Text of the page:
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Hepatitis C virus infection is rising among gay and bisexual men in San Diego
Liz Highleyman, 2016-12-05 07:20:00

The prevalence of hepatitis C virus (HCV) infection among HIV-positive men who have sex with men in San Diego has increased over the past 15 years, especially among men who do not inject drugs but use methamphetamine, according to a study presented at the 2016 AASLD Liver Meeting this month in Boston. Another study by the same researchers found that post-treatment reinfection is also a concern in this population.

Starting in the early 2000s researchers in the UK and elsewhere in Europe began reporting clusters of apparently sexually transmitted acute HCV infection among HIV-positive gay and bisexual men in large cities; similar outbreaks followed in cities in Australia and the US. A number of risk factors have been implicated – including condomless anal sex, fisting, group sex, other sexually transmitted infections and non-injection drug use – but these have not been consistent across studies. HCV sexual transmission remains rare among HIV-negative men who have sex with men.

Antoine Chaillon of the University of California at San Diego and colleagues assessed the incidence of HCV infection among men who have sex with men in San Diego. To date, most reports on HCV sexual transmission among gay men in the US have come from New York City and San Francisco.

The researchers did a retrospective cohort analysis of HCV incidence among HIV-positive men who have sex with men attending the UCSD Owen Clinic, the largest HIV clinic in San Diego, between 2000 and 2015.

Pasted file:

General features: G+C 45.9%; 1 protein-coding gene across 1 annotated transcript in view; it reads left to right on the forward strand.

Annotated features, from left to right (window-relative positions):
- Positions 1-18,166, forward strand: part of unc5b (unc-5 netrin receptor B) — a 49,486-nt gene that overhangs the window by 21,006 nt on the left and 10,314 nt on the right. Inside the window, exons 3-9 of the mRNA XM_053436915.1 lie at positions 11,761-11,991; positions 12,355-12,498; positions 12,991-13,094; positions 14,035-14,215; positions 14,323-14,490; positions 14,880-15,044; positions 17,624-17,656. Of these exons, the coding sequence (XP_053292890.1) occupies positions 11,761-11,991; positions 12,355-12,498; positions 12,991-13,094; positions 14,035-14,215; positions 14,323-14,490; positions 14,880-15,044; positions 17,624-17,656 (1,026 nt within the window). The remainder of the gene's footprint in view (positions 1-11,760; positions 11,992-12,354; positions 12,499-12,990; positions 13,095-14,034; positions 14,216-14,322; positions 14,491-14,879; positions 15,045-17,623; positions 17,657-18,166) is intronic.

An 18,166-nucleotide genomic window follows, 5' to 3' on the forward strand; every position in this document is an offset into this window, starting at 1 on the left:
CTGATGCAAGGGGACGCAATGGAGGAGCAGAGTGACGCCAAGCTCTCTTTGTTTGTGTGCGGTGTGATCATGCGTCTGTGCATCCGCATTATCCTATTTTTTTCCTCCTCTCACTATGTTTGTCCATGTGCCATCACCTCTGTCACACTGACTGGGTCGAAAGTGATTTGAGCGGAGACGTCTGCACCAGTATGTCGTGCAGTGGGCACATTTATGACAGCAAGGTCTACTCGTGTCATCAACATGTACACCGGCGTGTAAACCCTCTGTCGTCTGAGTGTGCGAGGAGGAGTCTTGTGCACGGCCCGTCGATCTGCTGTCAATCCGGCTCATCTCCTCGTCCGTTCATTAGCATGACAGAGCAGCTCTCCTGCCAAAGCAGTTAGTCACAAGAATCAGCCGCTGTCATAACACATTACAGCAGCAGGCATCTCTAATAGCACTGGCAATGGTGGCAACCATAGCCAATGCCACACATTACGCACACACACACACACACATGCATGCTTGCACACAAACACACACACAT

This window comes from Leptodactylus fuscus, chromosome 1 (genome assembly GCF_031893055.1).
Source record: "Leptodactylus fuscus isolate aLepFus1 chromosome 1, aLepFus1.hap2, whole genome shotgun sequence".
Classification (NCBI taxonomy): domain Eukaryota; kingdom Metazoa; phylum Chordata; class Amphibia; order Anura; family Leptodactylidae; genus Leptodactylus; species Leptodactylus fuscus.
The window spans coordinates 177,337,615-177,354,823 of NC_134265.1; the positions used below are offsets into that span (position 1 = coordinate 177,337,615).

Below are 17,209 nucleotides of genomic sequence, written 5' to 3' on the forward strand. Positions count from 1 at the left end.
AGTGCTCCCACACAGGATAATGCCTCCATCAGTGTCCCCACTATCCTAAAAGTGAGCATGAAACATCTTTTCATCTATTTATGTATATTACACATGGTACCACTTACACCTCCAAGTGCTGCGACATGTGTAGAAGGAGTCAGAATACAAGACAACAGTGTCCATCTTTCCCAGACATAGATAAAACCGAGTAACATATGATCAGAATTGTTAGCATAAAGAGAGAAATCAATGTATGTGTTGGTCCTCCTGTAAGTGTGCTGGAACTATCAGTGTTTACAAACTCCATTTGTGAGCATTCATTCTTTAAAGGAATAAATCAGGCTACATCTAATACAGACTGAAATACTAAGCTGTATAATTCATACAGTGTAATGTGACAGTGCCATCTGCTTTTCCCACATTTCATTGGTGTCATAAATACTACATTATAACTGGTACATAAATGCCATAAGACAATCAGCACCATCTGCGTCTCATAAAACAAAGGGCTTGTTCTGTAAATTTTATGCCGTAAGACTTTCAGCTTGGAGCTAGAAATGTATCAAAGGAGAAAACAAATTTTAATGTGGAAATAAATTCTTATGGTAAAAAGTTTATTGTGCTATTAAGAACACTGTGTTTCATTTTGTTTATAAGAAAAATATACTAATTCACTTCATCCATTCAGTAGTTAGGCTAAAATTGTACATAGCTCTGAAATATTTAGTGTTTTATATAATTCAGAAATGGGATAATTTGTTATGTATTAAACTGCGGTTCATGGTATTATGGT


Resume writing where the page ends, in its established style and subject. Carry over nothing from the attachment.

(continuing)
The analysis included 2396 clinic clients who had a negative HCV antibody test at baseline. The median age was 38 years, 68% were white and 10% were black. Only 7% reported having ever injected drugs, but 59% said they had ever used methamphetamine.

Incident or new infection was defined as a positive HCV antibody or HCV RNA test following a negative test. Participants were tested for HCV a median of three times with a median interval of 1.2 years between tests.

A total of 149 HCV seroconversions occurred during 12,560 person-years of follow-up time, yielding an incidence rate of 1.19 per 100 person-years (95% CI 1.01-1.39). New HCV cases were identified an average of 10.6 years after HIV diagnosis and 3.6 years after the first negative HCV test.

Men with new HCV infection did not differ from the cohort as a whole in terms of age or race/ethnicity. However, the newly infected men were significantly more likely than uninfected men to have injected drugs (18 vs 7%) and used methamphetamine (82 vs 58%).

HCV incidence was significantly higher among men who reported injection drug use compared to those who did not (2.6 vs 0.97 per 100 person-years). Likewise, HCV infection was significantly more common among men who said they used methamphetamine compared to those who did not (1.53 vs 0.52 per 100 person-years).

Overall HCV incidence increased over time, from just 0.36 new infections per 100 person-years between 2000 and 2003, to 1.52 per 100 person-years between 2012 and 2015. New HCV cases among men who did not inject drugs or use methamphetamine rose slowly, while incidence among men who did use methamphetamine rose steeply over time. Incidence among men who injected drugs rose sharply from 2000-2003 to 2004-2007, but then stabilised and declined between 2008-2011 and 2012-2015 – perhaps reflecting an increase in harm reduction practices.

"These findings suggest that HCV incidence is increasing among HIV+ MSM in San Diego," the researchers concluded. "These rates are similar to London and other major European cities, and double that observed in the US Multicenter AIDS Cohort Study."

"This study also documented HCV infection among HIV+ MSM who do not inject drugs and an increased HCV incidence among individuals reporting methamphetamine use," they added. "Further work determining the epidemic trajectory and prevention required to control the epidemic is needed.